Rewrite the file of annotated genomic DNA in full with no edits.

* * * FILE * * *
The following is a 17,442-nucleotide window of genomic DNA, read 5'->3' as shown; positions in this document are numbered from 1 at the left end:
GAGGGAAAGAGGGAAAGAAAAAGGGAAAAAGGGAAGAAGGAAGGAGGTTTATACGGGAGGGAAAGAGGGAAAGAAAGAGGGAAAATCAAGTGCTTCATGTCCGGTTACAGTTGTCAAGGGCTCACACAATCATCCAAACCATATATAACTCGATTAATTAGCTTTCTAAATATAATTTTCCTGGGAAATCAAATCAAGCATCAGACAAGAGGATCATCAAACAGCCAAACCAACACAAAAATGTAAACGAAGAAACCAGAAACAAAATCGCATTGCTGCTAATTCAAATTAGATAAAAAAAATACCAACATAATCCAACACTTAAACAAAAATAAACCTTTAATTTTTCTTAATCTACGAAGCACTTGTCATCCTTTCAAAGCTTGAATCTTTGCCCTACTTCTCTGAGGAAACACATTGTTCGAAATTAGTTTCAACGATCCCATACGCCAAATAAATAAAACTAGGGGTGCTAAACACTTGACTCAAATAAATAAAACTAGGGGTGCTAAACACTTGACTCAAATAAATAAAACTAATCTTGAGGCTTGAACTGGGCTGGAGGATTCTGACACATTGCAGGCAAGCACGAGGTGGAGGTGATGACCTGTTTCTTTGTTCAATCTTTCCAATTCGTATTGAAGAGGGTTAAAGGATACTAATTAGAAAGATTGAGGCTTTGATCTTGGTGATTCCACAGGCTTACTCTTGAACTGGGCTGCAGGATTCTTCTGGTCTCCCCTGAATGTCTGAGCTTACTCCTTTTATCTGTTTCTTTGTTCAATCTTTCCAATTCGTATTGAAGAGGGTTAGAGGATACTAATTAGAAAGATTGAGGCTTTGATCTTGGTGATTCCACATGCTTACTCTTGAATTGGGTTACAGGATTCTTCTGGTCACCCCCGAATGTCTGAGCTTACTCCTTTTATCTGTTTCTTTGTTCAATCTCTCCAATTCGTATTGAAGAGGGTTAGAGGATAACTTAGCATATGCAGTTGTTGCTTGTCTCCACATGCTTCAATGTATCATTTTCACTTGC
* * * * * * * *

The following is a 17,442-nucleotide window of genomic DNA, read 5'->3' as shown; positions in this document are numbered from 1 at the left end:
GAGGGAAAGAGGGAAAGAAAAAGGGAAAAAGGGAAGAAGGAAGGAGGTTTATACGGGAGGGAAAGAGGGAAAGAAAGAGGGAAAATCAAGTGCTTCATGTCCGGTTACAGTTGTCAAGGGCTCACACAATCATCCAAACCATATATAACTCGATTAATTAGCTTTCTAAATATAATTTTCCTGGGAAATCAAATCAAGCATCAGACAAGAGGATCATCAAACAGCCAAACCAACACAAAAATGTAAACGAAGAAACCAGAAACAAAATCGCATTGCTGCTAATTCAAATTAGATAAAAAAAATACCAACATAATCCAACACTTAAACAAAAATAAACCTTTAATTTTTCTTAATCTACGAAGCACTTGTCATCCTTTCAAAGCTTGAATCTTTGCCCTACTTCTCTGAGGAAACACATTGTTCGAAATTAGTTTCAACGATCCCATACGCCAAATAAATAAAACTAGGGGTGCTAAACACTTGACTCAAATAAATAAAACTAGGGGTGCTAAACACTTGACTCAAATAAATAAAACTAATCTTGAGGCTTGAACTGGGCTGGAGGATTCTGACACATTGCAGGCAAGCACGAGGTGGAGGTGATGACCTGTTTCTTTGTTCAATCTTTCCAATTCGTATTGAAGAGGGTTAAAGGATACTAATTAGAAAGATTGAGGCTTTGATCTTGGTGATTCCACAGGCTTACTCTTGAACTGGGCTGCAGGATTCTTCTGGTCTCCCCTGAATGTCTGAGCTTACTCCTTTTATCTGTTTCTTTGTTCAATCTTTCCAATTCGTATTGAAGAGGGTTAGAGGATACTAATTAGAAAGATTGAGGCTTTGATCTTGGTGATTCCACATGCTTACTCTTGAATTGGGTTACAGGATTCTTCTGGTCACCCCCGAATGTCTGAGCTTACTCCTTTTATCTGTTTCTTTGTTCAATCTCTCCAATTCGTATTGAAGAGGGTTAGAGGATAACTTAGCATATGCAGTTGTTGCTTGTCTCCACATGCTTCAATGTATCATTTTCACTTGC